The Big Three Begin Their Season on Irving’s Emotional Drive

One year ago to the date Oct. 23, the National Basketball Association (NBA) Brooklyn Nets all-star point guard Kyrie Irving’s grandfather, George Larson, passed away. 

Irving told Forbes that the loss of his grandfather took away the mixture of joy and basketball, which ultimately caused his team-change from the Boston Celtics to the Nets in July 2019. Irving had grown up in West Orange, New Jersey, and wanted to find some comfort being closer to home, thus heading for New York and joining up with his friends Kevin Durant and DeAndre Jordan.

Conversation during the draft season caught fire, as the thought of Durant, Jordan and Irving, 2016 Olympic Basketball Team Members, making the Brooklyn Nets a powerhouse no one could ignore. The trio connected during their time in the Olympics and were inseperable during this past All-Star Weekend, but now have they finally given fans what they want?

The Nets have outlined the big three, in an attempt to anchor down the franchise that is the Nets. Irving was signed to a four-year $141 million contract with the Nets in July 2019, joining his band of brothers.

Irving was dealing with conflicts with younger teammates and the media while on the Boston Celtics, which led to his outburst to reporters during the playoffs against the Milwaukee Bucks in the third quarter, when Irving claimed Giannis Antetokounmpo was pushing for fouls and there was bad officiating. Irving obviously had noted that Antetokounmpo finished with a game-high 22 free-throw attempts, and that officiating is the most frustrating aspect of the game but there isn’t much you can do to change it.

This wasn’t the only time Irving had a burst of anger, as on Jan. 12, 2019, Irving fought with Gordon Hayward during a game against the Orlando Magic because Hayward didn’t pass him the ball in the final seconds of a 105-103 loss.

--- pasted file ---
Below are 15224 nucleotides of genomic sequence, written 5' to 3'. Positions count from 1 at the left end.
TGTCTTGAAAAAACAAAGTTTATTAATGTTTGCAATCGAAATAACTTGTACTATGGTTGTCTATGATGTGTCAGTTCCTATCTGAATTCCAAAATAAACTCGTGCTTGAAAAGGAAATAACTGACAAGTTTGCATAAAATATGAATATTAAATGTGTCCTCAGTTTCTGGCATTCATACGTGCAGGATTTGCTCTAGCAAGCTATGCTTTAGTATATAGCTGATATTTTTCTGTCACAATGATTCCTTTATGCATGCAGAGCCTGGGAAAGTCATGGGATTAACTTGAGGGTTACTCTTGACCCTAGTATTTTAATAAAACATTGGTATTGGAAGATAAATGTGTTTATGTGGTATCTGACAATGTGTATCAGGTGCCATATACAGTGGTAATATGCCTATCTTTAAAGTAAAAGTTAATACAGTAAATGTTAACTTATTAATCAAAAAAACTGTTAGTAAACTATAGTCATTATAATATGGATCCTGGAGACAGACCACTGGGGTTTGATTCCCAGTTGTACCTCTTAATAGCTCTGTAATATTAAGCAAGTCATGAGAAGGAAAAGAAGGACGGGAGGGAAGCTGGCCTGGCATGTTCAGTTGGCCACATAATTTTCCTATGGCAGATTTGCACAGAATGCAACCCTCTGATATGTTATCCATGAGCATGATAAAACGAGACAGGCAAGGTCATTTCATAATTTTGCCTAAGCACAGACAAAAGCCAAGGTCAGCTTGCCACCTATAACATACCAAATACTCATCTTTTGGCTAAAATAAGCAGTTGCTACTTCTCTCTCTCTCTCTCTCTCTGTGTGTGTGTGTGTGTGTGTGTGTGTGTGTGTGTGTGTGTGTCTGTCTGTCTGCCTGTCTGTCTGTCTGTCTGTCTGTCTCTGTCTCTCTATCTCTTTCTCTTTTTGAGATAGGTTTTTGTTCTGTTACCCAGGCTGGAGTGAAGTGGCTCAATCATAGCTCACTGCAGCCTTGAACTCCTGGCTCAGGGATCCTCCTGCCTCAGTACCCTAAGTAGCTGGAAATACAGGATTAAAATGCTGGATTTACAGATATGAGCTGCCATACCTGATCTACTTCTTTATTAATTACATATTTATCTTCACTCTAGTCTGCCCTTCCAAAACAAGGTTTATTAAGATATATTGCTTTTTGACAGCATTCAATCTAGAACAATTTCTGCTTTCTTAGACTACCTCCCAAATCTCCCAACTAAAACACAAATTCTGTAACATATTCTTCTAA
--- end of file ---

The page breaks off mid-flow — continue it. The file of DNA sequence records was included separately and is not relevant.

Irving obviously is a very emotional player, but that makes the greatest players, well, the greatest. Family is a value of Irvings, as he has a three-year-old daughter who he must maintain a role for. 

To showcase his positive vulnerability and emotions, during when the Nets were playing the Minnesota Timberwolves at home on the anniversary of Irving’s grandfather’s death for his Nets debut. Irving spoke to the crowd on the importance of the day, making big strides in the first of 82 games this season. Irving went for 50 points, eight rebounds, seven assists and zero turns in the 127-126 overtime loss. This is the “highest scoring output ever by a player making a debut with a new team, the highest output by a Net in a home opener and the fifth-highest scoring total in Nets history,” according to Forbes.

The game was no bore, however, as Irving used reverses, 3-pointers, use of the backboard, elite dribbling and use of basic skills. A win would’ve lifted the hearts of New York, for Irving’s sake, but everyday isn’t a winning day. New York will stand up for their next 82 games, and they did, so far.

On Oct. 25, the Nets overtook their fellow New York Knicks 113-109, while Irving put up 26 points in the win and five assists, supplementing Jordan’s 11 rebounds. On Oct. 27, the Nets may have lost 134-133 in OT against the Memphis Grizzlies, but Irving put up 37 points throughout the game.

His consistent fighting nature for the betterment of his ability and his love for basketball is clear: “Basketball isn’t a game; It’s an art form. You master the fundamentals so you can forget ‘em, so you can improvise and just concentrate on what really matters: getting buckets,” Irving said.

What do you think will come of the Irving and his partners during next week’s slew of games?

About Susanna Granieri 76 Articles
Susanna Granieri is a fourth-year journalism and digital media production major. This is her fifth semester with The Oracle. Previously, she worked as an Arts & Entertainment Copy Editor and Sports Editor. She is passionate about journalism and being a watchdog for our local issues and news in the Village of New Paltz. She has also written for the Legislative Gazette, the Southern Ulster Times and Being Patient. She will continue her journalism career in the fall of 2021 at Columbia University Graduate School of Journalism.